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Paul Taylor -- Free performances

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Paul Taylor's Company will give two free performances at this summer's Lincoln Center Festival:

Paul Taylor Dance Company

Friday, August 03, 2007 8:00 PM

Damrosch Park Bandshell

Program: Book of Beasts, Lines of Loss, Esplanade.

Saturday, August 04, 2007 8:00 PM

Damrosch Park Bandshell

Program: Airs, Profiles, Troilus & Cressida, Piazzolla Caldera.

Last March there were a number of favorable comments regarding Esplanade (Bach) on a Paul Taylor thread. I'd also add Airs (Handel) and Piazzolla Caldera (Astor Piazzolla) to the must-see list.

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Piazzolla Caldera is lovely. One of my favorites... and free now at that! I'm going to try to make it up to the city to see the performance on the 4th...

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When I saw the subject header for this post--"Free Paul Taylor"--my immediate reaction was, "oh no, was he arrested too"?

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When I saw the subject header for this post--"Free Paul Taylor"--my immediate reaction was, "oh no, was he arrested too"?

I changed it to avoid that sort of confusion and to add this River-To-River Festival date, program still TBA, but to include a New York premiere.

PLACE: Battery Park

DATE: Sep 08, 2007

TIME: 7:30pm

PRICE: Free

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Ray, go stand in the corner.

Figurante - fair warning, the performance may be free, and it's fun, but Damrosch Park - like most outdoor stages) is not the greatest place to see dance; the angles are wrong and instead of being focused by a proscenium, your vision is diffused by being outside. PTDC's City Center season is not very expensive in March, or at least they make a point of having cheap seats available. Come up and see the company then as well, if you can.

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PLACE: Battery Park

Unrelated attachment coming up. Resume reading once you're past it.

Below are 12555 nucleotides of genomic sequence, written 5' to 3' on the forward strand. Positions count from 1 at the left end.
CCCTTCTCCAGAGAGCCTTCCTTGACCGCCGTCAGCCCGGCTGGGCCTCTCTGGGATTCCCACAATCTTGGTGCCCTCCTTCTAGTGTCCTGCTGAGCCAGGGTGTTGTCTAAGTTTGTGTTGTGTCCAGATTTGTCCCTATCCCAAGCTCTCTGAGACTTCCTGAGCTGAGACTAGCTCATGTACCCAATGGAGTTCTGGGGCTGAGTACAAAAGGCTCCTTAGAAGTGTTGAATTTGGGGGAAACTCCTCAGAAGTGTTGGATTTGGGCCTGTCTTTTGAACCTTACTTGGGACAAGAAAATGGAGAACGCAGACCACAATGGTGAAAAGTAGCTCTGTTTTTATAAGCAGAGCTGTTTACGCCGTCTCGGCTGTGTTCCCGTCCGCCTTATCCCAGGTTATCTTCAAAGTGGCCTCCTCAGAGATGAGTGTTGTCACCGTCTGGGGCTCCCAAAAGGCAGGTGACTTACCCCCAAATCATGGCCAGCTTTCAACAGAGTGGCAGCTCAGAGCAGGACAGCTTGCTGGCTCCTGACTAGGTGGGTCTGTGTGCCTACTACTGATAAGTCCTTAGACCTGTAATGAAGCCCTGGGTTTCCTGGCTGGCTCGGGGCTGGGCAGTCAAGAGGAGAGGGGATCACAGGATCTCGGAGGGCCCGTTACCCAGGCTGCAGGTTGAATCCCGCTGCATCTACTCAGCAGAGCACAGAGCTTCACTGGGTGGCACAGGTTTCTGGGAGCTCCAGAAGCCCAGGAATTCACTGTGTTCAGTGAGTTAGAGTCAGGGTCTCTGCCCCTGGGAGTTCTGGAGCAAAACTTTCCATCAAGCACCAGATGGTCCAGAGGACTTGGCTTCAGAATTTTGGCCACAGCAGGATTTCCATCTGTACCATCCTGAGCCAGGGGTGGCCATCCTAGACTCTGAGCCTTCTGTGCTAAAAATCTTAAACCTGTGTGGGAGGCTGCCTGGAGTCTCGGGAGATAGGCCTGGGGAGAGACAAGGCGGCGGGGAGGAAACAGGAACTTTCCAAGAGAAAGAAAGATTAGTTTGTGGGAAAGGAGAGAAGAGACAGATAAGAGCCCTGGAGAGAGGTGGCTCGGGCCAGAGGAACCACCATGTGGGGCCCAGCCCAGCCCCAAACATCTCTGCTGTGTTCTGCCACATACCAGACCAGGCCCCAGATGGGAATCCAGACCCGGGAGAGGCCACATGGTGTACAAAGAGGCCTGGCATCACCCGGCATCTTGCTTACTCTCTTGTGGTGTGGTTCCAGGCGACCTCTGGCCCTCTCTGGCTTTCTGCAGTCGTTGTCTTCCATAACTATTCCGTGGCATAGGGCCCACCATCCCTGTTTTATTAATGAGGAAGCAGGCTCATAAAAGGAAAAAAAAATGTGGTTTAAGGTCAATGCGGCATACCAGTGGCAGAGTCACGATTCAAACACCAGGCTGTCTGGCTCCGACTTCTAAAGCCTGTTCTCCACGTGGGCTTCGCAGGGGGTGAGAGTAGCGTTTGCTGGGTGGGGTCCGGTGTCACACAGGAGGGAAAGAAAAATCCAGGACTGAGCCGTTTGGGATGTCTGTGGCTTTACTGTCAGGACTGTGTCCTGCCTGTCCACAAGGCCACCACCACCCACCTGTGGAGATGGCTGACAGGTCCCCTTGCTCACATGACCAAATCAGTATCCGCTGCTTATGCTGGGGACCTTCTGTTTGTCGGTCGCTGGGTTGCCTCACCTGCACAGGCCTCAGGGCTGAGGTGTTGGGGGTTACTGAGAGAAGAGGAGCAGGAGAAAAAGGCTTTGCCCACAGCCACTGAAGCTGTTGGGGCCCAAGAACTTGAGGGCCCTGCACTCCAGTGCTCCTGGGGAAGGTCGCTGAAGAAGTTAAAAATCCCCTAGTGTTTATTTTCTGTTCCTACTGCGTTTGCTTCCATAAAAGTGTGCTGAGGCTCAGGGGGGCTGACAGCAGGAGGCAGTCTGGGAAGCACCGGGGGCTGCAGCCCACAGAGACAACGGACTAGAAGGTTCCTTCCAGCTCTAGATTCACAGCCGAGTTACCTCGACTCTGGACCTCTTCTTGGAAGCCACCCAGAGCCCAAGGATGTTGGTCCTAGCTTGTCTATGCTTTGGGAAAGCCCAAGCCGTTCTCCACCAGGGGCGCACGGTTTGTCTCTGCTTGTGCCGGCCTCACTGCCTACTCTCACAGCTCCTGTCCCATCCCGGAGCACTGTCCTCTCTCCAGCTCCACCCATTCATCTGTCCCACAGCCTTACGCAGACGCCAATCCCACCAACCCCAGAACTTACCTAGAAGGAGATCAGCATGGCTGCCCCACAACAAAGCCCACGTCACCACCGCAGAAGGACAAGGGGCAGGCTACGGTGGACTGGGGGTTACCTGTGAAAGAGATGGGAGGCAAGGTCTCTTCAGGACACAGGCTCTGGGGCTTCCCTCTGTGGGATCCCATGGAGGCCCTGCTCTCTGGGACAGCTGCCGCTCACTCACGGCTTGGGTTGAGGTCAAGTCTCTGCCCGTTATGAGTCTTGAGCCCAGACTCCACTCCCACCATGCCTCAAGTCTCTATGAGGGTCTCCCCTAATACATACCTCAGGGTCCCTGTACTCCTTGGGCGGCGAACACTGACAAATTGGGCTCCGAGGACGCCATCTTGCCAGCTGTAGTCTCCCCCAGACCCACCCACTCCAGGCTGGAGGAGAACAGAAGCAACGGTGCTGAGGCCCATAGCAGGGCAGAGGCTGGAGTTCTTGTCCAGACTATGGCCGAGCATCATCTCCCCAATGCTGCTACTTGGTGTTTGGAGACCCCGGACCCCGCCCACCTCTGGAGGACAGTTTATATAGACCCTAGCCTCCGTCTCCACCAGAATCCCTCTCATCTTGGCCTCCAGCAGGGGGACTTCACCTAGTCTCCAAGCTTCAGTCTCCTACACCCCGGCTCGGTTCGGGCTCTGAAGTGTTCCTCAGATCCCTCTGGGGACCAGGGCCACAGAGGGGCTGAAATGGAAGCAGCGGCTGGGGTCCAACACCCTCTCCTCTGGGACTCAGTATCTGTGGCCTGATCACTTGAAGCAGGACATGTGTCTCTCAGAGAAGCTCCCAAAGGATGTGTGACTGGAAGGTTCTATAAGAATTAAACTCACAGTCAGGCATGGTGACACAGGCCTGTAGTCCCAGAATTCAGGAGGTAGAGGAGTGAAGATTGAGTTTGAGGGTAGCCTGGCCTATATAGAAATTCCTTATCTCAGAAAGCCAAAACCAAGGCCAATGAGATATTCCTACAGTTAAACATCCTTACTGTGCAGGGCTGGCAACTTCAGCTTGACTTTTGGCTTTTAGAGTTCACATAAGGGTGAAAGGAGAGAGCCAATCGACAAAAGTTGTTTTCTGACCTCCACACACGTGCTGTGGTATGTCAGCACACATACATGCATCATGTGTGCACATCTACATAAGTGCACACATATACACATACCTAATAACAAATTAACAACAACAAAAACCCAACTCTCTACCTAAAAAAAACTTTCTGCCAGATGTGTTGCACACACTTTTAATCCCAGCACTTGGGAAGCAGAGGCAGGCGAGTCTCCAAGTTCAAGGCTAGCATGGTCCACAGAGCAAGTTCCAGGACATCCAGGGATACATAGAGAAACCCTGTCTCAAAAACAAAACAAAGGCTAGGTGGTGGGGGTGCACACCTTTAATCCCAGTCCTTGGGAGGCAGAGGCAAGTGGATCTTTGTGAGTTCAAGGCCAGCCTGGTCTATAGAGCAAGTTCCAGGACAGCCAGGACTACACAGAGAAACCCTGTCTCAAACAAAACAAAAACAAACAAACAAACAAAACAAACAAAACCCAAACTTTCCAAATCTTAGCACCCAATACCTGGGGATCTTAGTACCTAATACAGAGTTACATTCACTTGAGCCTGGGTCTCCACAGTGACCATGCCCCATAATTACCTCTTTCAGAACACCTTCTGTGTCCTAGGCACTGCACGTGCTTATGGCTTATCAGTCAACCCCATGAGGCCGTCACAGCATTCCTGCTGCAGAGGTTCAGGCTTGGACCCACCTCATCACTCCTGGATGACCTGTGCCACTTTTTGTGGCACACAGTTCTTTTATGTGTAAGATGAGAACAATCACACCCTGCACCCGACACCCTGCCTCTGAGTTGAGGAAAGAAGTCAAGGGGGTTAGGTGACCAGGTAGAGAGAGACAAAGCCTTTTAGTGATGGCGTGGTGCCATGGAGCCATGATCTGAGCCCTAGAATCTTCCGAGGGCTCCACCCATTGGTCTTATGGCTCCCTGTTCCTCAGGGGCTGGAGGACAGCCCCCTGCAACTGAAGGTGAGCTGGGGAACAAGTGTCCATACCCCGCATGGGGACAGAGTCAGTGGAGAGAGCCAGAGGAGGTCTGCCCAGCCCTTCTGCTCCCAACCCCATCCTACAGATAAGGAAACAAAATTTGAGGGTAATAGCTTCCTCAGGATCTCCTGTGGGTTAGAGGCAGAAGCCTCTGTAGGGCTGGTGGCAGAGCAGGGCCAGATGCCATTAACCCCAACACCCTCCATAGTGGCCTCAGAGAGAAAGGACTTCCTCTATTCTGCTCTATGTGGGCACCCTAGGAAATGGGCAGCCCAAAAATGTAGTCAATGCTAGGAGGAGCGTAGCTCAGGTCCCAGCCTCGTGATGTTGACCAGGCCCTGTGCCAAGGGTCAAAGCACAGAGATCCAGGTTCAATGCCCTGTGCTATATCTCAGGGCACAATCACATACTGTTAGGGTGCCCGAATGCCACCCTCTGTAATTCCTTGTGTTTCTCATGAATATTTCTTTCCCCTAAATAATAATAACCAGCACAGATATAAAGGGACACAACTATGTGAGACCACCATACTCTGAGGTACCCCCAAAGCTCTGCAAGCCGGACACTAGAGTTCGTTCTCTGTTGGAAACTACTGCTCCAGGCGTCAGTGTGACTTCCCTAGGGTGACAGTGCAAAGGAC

DATE: Sep 08, 2007

TIME: 7:30pm

PRICE: Free

Thanks, carbro, for clarifying my '60s slip-of-the-tongue!

The Joyce has posted the program on their site:

PAUL TAYLOR DANCE COMPANY

Evening Stars at Battery Park

Sat, Sep 8 ... Audiences will have the opportunity to see one of The Joyce's 25th Anniversary Commissions with De SueƱos ("Of Dreams"), a surrealistic dreamscape referencing Mexican culture and folklore as the Day of the Dead and the Deer Dance. In Polaris (1976), the choreography of the first section is repeated step for step in the second, but performed by different dancers, to different music and with different lighting in the second section, with fascinating results. The program is completed by Company B (1991), set to hits of the Andrews Sisters, is a distillation of 1940s Americana tempered by the shadows of GIs dying in World War II....

6:30pm Battery Park opens to the public

7:30pm Show Begins

Bring your blanket and or a lawn chair as no chairs are provided.

Ticket Price FREE

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I hope others were there tonight--my view was slightly blocked off on the left and right by the two people sitting directly in front of me, and Leigh is right about the stage being terrible for dance, but it was a very enjoyable performance. I even enjoyed watching the dancers warm up on stage shortly before the performance! It's not difficult to get a seat up close to the stage if you're there a couple hours earlier when they start letting people into the seating area. You might not be able to see the feet, but if you're short like me, it may be the only way to see anything going on.

I'm still baffled by Book of Beasts, but the latter two works were worth the wait. Everyone is right about Esplanade; I don't think I've seen another group of dancers perform with such abandon and energy. I wonder how much longer Lisa Viola plans on dancing with this company; she's an absolute treasure and I hope there are many more years to come from her. Annmaria Mazzini is another favorite of mine.

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I was there too, and it was a lovely evening.

The afternoon rain broke the oppressive heat, and the thunderstorm (but not distant lightning) held off until after the performance ended. In the interim, we enjoyed (usually) a sweet, mid-summer breeze. Perhaps this was an answer to the dancers' pleas to the "deity" figure in Book of Beasts. :tiphat:

The humor and whimsy of Book was followed by Taylor's newest piece, the dark, serious Lines of Loss. (No photos on the website yet, but credits are available at the very bottom of this page.)I didn't like it when it premiered last spring, but it seemed shorter tonight. I have written elsewhere on this board that I have a problem with ballets to multiple composers, and this is no exception. However, Annmaria Mazzini again showed us her strong theatrical presence and absolute commitment to the moment.